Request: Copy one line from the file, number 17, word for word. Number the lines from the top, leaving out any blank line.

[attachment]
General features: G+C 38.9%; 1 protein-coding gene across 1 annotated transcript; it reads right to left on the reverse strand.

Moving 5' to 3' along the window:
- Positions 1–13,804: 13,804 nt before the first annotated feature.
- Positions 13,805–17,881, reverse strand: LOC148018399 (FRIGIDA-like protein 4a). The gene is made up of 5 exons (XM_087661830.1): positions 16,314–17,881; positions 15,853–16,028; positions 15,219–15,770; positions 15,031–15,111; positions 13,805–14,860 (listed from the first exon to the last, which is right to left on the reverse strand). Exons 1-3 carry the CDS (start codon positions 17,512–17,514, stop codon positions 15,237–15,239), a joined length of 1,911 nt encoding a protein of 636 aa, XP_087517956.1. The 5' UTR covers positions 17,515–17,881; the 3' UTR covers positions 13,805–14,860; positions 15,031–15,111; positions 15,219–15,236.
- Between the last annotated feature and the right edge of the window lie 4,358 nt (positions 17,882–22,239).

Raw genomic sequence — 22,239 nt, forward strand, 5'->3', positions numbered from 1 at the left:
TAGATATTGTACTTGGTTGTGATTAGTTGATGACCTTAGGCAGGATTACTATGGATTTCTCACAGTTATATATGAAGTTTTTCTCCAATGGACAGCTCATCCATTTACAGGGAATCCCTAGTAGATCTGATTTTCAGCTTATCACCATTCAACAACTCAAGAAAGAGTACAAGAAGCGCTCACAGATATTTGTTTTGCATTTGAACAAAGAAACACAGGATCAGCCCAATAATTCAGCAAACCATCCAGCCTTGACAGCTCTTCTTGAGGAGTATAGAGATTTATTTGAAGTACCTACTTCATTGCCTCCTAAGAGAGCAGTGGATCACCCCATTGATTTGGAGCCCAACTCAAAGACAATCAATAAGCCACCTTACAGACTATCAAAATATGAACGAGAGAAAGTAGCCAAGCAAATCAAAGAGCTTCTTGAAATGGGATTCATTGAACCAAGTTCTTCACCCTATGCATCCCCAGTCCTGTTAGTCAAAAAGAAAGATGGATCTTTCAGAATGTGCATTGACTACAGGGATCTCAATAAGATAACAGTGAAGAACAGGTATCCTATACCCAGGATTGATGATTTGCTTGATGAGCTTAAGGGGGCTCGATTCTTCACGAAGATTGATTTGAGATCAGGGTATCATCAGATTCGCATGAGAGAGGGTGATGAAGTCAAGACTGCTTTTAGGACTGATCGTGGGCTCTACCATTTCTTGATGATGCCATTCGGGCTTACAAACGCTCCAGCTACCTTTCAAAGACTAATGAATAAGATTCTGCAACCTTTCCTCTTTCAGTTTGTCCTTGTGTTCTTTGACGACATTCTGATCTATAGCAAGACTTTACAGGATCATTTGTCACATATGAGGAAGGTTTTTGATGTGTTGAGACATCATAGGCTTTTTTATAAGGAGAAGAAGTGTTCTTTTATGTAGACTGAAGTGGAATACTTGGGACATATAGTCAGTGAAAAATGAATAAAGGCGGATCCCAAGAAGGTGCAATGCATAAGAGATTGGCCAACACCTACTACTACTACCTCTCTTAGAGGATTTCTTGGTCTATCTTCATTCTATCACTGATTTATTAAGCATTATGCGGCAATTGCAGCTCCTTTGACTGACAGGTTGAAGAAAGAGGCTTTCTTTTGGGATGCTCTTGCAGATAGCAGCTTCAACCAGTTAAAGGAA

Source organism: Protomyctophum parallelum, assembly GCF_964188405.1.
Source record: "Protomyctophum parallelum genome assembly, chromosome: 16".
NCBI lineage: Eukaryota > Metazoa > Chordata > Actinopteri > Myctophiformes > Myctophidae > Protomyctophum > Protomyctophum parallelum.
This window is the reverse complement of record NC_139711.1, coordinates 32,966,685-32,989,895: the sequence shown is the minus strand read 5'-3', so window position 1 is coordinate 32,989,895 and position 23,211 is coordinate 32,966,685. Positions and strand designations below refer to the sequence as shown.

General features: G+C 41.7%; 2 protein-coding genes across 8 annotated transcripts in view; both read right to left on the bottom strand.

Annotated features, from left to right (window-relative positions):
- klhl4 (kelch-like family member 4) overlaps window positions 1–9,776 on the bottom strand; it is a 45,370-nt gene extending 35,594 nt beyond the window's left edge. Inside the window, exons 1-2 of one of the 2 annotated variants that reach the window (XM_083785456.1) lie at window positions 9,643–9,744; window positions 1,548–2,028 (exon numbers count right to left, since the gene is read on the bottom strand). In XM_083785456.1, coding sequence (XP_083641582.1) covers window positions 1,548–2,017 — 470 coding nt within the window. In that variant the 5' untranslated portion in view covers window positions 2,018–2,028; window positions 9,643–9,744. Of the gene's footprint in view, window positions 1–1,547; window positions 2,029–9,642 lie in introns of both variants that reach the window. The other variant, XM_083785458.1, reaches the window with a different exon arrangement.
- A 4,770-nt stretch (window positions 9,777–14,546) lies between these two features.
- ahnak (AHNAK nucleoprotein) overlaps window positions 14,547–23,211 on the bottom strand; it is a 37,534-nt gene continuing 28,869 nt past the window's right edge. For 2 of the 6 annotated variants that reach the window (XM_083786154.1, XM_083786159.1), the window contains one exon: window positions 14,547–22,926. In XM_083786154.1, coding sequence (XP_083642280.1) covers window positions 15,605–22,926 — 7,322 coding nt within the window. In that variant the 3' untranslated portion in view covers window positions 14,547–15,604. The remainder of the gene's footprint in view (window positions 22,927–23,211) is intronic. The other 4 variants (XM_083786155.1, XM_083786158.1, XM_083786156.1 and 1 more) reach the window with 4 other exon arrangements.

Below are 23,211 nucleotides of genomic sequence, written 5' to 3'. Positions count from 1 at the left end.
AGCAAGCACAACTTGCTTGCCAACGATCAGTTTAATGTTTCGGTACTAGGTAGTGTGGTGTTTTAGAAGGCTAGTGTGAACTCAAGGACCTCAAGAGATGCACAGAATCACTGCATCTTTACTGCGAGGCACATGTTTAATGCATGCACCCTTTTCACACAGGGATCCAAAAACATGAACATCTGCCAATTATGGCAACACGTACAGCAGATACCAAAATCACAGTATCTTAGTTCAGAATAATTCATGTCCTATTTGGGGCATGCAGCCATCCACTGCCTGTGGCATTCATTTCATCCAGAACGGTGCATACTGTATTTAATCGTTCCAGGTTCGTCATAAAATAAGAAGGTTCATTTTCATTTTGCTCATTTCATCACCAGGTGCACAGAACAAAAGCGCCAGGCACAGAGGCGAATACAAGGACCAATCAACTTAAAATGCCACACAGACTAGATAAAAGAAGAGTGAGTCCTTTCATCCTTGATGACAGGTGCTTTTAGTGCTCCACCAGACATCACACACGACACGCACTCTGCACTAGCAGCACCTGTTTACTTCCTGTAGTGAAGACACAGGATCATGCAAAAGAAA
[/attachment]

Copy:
Below are 23,211 nucleotides of genomic sequence, written 5' to 3'. Positions count from 1 at the left end.